The Sept. 29, 2013 launch of SpaceX’s Falcon 9v1.1 was approved by the United States Air Force as one of three required launches toward EELV (Evolved Expendable Launch Vehicle) certification. SpaceX, short for Space Exploration Technologies Corporation, is currently under process to obtain EELV certification. The certification will allow the company to be authorized to provide critical NSS payload launches. The flight of the Falcon 9v1.1 was approved by the USAF to be counted toward SpaceX’s certification process. The approval was made public on Feb. 24, 2014 and came from Lt. Gen. Ellen Pawlikowski. The endorsement was granted even though a restart of the upper-stage encountered a malfunction.
SpaceX made history in December 2010 by becoming the only private company to have a low-Earth orbit spacecraft return. In 2012, the Dragon, another SpaceX craft, also made history by becoming the first privately owned spacecraft to travel to the International Space Station, exchange cargo and then return to Earth. The company has since completed repeated ventures for NASA to the space station for more cargo supply missions.
SpaceX’s stated goal is to promote reusable rocketry in the quest to become a multi-planet species. The company believes that the cost of space exploration and access is prohibitive. In order for Earth to become a more space-dwelling civilization, the cost of everything involved needs to be substantially reduced. To that end, SpaceX is advancing the idea that such reusable rocketry will directly enhance and forward space programs.
While becoming a multi-planet species is an admirable, if lofty, goal, SpaceX’s first goal is to become EELV certified. The Falcon flight, recently counted toward the three flights needed for USAF certification, is the first in what SpaceX hopes to be many such flights. The certification does not rest solely on the achievement of three successful flights, however. Ground systems and manufacturing processes must be validated; technical reviews must be completed; and audits must also be performed. The Air Force will be working in tandem with the company in order to expedite these processes whenever possible.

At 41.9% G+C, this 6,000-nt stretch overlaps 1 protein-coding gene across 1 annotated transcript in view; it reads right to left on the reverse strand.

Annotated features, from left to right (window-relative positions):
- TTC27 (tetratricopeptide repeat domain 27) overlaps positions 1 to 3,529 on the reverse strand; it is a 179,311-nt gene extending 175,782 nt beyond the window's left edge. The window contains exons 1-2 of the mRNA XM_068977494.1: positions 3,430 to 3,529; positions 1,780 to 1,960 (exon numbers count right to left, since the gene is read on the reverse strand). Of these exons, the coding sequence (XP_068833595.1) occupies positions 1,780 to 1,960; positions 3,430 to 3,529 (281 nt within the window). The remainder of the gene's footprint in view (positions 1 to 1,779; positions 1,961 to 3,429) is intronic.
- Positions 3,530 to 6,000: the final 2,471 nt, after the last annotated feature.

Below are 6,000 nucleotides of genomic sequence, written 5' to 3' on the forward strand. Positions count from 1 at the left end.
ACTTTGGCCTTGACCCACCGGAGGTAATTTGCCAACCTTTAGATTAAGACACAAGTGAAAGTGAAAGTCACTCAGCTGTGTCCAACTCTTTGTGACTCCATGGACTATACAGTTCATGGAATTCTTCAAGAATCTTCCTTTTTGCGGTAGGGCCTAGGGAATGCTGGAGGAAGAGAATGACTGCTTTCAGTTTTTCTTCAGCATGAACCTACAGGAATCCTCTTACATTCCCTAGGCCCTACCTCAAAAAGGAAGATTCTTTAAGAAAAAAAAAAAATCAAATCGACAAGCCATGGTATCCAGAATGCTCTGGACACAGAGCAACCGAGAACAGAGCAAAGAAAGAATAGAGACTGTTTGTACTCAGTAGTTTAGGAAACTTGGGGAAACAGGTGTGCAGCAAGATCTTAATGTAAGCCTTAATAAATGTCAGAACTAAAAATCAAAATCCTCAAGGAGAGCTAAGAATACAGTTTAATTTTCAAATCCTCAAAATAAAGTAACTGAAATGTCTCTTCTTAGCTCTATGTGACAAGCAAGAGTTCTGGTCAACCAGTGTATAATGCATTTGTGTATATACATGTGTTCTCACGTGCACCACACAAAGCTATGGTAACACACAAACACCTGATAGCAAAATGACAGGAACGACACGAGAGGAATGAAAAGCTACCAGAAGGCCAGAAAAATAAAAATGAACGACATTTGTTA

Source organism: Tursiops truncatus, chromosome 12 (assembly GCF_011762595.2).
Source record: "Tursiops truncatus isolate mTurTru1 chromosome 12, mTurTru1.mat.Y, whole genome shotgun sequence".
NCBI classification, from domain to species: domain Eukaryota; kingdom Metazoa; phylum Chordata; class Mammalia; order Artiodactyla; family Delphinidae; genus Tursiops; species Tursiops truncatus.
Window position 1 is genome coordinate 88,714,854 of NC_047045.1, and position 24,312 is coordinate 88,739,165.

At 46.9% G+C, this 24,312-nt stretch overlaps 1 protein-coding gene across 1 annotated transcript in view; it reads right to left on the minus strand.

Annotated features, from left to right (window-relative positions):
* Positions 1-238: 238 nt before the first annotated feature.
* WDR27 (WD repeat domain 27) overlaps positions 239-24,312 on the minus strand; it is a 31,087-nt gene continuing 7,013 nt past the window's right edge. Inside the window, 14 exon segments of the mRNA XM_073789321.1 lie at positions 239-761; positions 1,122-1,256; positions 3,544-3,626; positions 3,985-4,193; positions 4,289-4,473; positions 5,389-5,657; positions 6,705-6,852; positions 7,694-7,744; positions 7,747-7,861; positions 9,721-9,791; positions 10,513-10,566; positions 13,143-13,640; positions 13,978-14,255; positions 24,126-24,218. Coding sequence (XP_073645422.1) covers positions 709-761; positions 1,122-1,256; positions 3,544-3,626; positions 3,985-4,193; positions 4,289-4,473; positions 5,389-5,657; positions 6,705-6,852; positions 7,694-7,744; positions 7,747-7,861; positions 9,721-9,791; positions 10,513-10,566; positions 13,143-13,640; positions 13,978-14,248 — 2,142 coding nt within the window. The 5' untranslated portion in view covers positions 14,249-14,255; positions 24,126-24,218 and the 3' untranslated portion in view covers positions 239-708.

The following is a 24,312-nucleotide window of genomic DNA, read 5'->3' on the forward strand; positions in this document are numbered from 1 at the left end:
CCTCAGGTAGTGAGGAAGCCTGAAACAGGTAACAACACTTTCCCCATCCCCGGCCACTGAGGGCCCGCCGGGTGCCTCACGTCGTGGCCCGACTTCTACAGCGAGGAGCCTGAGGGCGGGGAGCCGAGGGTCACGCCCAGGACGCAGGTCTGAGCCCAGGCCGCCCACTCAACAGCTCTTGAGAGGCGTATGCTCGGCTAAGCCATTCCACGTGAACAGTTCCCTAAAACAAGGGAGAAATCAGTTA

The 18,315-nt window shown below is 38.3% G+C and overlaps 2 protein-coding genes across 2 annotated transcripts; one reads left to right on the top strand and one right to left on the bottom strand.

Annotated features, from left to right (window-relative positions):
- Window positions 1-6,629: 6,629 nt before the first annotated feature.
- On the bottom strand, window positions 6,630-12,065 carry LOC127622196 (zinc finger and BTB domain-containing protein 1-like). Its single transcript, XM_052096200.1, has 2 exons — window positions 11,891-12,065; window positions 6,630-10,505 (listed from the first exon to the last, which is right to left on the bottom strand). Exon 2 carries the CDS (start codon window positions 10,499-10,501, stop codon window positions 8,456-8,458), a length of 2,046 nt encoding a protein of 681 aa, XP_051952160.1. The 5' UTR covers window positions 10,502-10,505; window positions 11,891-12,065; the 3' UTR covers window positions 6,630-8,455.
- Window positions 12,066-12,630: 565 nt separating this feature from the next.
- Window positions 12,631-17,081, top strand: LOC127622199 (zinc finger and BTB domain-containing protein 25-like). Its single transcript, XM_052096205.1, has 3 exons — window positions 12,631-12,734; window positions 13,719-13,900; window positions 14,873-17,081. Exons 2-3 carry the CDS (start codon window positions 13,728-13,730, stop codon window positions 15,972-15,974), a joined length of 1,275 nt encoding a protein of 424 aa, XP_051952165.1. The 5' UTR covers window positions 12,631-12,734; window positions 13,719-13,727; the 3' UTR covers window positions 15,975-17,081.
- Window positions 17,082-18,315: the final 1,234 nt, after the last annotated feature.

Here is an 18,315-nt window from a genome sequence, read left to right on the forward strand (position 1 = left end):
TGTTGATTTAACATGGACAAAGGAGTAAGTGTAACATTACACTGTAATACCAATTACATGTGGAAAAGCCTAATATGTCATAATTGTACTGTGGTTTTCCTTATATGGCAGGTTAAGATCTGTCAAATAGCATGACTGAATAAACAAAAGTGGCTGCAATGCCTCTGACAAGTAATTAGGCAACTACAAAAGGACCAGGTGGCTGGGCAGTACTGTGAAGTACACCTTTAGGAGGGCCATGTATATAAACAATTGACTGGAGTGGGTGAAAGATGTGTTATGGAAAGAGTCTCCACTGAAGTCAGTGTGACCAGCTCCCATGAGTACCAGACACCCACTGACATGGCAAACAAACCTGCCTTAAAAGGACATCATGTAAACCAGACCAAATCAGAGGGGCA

In fact, there are already two scheduled EELV missions in the works for SpaceX. The missions are currently scheduled for 2014 and 2015. The first mission, DSCOVR, an acronym for Deep Space Climate Observatory, is planned for late 2014. The second mission, Space Test Program 2, or STP-2, is planned for sometime mid-year 2015. Both missions are expected to be launched from the Cape Canaveral Air Force Space Station in Florida. These missions fall under the jurisdiction of the United States Air Force Space and Missile Systems Center and are authorized under a contract known as OSP-3 or the Orbital/Suborbital Program-3 contract.
The EELV program has been around since 1994. It was implemented to reduce costs, standardize operating units, and increase reliability. In November 2011, a new EELV strategy was approved. The new EELV recognized only two launch vehicles, the Atlas V and the Delta IV. These two vehicles were the only ones to meet the service standards in place. SpaceX hopes to join that list in the near future.
The missions scheduled for SpaceX will be in support of the EELV certification for two rockets manufactured by SpaceX. The rockets which will be used for the missions are both designated as Falcon rockets. The rocket for the DSCOVR mission will be the Falcon 9 while the rocket used for STP-2 will be the Falcon Heavy.
For the Falcon 9v1.1, once all review processes are complete and more flights are successful, SpaceX may join the ranks of approved launch vehicles. While two more launches for the Falcon 9v1.1 are currently under review, to date only the Falcon flight of Sept. 2013 has been counted toward the USAF certification for SpaceX.
By Dee Mueller